For a hyperbolic problem, normally derived from a conservation law, is "conservative" or "dispersive". For example, linear advection equation, describing the certain quantity flows with a vector field, conserves how this specific quantity is like initially, just it moves spacially along this vector field, the discontinuities will propagate. Schrodinger equation, another hyperbolic equation, however, is dispersive, it is the propagation of a complex quantity, a non-oscillatory initial state will become different oscillatory wave packets over time.

As you mentioned "time-stepping", you could think the quantity "flows" in the time "fields" with a certain velocity as the causality, very similar to the linear advection equation BVP, we only have to impose the inflow boundary condition, ie, what the quantity is like when flowing into the domain of interest, and the solution would tell us what the quantity is like when flowing out, an idea very similar to every method that uses time-stepping. Solving a 2D advection equation in space is like solving a 1D one-sided propagation problem in spacetime. For numerical schemes, you could google about spacetime FEM.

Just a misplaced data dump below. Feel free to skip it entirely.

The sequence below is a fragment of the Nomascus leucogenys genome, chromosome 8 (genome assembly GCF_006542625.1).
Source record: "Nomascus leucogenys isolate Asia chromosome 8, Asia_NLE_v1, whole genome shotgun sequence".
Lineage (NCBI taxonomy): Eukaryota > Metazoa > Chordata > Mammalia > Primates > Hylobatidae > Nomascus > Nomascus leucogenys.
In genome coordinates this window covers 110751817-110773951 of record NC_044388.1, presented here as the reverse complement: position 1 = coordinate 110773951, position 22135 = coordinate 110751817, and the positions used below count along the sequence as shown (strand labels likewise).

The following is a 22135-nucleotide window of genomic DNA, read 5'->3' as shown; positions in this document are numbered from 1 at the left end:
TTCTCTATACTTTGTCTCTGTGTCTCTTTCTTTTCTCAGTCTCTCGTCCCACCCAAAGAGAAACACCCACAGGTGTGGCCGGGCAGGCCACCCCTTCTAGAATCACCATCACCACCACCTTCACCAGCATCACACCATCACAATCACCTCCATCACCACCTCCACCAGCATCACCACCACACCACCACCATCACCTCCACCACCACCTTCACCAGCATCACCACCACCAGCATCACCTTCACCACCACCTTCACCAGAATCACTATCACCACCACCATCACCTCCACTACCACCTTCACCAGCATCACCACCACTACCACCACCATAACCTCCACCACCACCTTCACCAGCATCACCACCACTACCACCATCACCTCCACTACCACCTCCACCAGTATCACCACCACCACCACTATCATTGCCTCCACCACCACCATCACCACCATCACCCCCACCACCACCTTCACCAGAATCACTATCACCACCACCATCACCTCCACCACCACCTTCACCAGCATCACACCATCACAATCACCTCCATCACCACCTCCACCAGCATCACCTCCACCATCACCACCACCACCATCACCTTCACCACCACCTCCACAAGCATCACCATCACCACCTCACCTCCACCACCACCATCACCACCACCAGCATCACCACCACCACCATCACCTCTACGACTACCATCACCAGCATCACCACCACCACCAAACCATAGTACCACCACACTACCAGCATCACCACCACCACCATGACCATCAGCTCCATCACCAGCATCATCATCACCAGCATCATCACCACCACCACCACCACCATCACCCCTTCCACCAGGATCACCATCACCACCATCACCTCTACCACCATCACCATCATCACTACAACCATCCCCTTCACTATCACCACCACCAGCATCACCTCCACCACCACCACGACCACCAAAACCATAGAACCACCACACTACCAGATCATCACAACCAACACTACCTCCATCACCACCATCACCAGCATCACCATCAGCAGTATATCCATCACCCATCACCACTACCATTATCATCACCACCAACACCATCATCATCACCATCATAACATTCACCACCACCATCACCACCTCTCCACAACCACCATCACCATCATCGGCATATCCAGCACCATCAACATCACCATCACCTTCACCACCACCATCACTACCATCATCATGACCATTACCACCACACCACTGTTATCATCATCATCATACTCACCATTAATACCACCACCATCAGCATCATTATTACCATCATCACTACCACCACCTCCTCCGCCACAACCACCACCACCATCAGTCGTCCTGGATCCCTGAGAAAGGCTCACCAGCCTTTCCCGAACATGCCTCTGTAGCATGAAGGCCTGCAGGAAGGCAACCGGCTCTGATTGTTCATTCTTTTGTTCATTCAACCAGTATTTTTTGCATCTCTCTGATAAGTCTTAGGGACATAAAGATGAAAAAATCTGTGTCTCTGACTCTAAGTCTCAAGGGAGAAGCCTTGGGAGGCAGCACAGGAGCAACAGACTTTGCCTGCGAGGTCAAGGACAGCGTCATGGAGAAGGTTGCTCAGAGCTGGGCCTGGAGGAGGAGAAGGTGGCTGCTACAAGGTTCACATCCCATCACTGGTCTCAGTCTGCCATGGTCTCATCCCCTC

• I must say that most of what you say is above my head. But the last paragraph was very interesting, and definitely lends insight. Do you have a link to (space and spacetime) vs (elliptic and hyperbolic)? – Patrick Jul 11 '12 at 10:08
  • @Patrick Thanks for the interest, I have edited more into my answer. – Shuhao Cao Jul 11 '12 at 17:57

While there are some exceptions (e.g. fully discrete finite element methods), temporal discretization generally implies an inherently sequential dependence in flow of information. This dependency restricts semi-discrete algorithms (BVP in space, IVP in time) to compute solutions to subproblems in sequential manner. This discretization is usually preferred for its simplicity and because it offers the analyst many well-developed algorithms for higher accuracy both in space and time.

It is possible (and simpler) to use finite differences in spatial dimensions as well, but finite element methods offer easier flexibility in the type of domain on interest (e.g. non-regular shapes) than finite difference methods. A "good" choice of spatial discretization is often very problem dependent.